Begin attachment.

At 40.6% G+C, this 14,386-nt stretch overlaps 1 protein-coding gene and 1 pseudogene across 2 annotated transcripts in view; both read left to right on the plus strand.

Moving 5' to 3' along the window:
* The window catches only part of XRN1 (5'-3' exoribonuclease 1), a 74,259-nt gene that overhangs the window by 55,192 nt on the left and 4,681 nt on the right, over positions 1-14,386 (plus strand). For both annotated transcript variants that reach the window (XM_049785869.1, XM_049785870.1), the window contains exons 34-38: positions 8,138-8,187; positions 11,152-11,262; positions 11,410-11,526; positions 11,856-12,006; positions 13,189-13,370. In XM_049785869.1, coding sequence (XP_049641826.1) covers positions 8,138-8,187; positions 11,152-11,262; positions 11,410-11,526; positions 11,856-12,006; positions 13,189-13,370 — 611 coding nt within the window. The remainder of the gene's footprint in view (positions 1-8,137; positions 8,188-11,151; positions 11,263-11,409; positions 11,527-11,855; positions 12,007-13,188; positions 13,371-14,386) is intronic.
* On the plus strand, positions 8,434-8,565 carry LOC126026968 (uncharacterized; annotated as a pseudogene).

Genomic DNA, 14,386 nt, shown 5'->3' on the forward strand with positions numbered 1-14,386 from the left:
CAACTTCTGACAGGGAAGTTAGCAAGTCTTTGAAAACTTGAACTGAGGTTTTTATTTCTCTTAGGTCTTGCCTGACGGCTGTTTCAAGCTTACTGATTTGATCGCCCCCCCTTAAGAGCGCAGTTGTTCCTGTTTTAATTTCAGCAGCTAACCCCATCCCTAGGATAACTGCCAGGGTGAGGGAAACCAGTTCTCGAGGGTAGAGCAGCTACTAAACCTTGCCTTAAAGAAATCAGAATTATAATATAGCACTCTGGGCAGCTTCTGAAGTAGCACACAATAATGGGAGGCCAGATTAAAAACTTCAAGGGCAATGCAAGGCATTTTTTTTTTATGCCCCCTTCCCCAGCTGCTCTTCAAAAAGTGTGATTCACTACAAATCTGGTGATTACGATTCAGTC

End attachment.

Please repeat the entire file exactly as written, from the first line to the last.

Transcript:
At 40.6% G+C, this 14,386-nt stretch overlaps 1 protein-coding gene and 1 pseudogene across 2 annotated transcripts in view; both read left to right on the plus strand.

Moving 5' to 3' along the window:
* The window catches only part of XRN1 (5'-3' exoribonuclease 1), a 74,259-nt gene that overhangs the window by 55,192 nt on the left and 4,681 nt on the right, over positions 1-14,386 (plus strand). For both annotated transcript variants that reach the window (XM_049785869.1, XM_049785870.1), the window contains exons 34-38: positions 8,138-8,187; positions 11,152-11,262; positions 11,410-11,526; positions 11,856-12,006; positions 13,189-13,370. In XM_049785869.1, coding sequence (XP_049641826.1) covers positions 8,138-8,187; positions 11,152-11,262; positions 11,410-11,526; positions 11,856-12,006; positions 13,189-13,370 — 611 coding nt within the window. The remainder of the gene's footprint in view (positions 1-8,137; positions 8,188-11,151; positions 11,263-11,409; positions 11,527-11,855; positions 12,007-13,188; positions 13,371-14,386) is intronic.
* On the plus strand, positions 8,434-8,565 carry LOC126026968 (uncharacterized; annotated as a pseudogene).

Genomic DNA, 14,386 nt, shown 5'->3' on the forward strand with positions numbered 1-14,386 from the left:
CAACTTCTGACAGGGAAGTTAGCAAGTCTTTGAAAACTTGAACTGAGGTTTTTATTTCTCTTAGGTCTTGCCTGACGGCTGTTTCAAGCTTACTGATTTGATCGCCCCCCCTTAAGAGCGCAGTTGTTCCTGTTTTAATTTCAGCAGCTAACCCCATCCCTAGGATAACTGCCAGGGTGAGGGAAACCAGTTCTCGAGGGTAGAGCAGCTACTAAACCTTGCCTTAAAGAAATCAGAATTATAATATAGCACTCTGGGCAGCTTCTGAAGTAGCACACAATAATGGGAGGCCAGATTAAAAACTTCAAGGGCAATGCAAGGCATTTTTTTTTTATGCCCCCTTCCCCAGCTGCTCTTCAAAAAGTGTGATTCACTACAAATCTGGTGATTACGATTCAGTC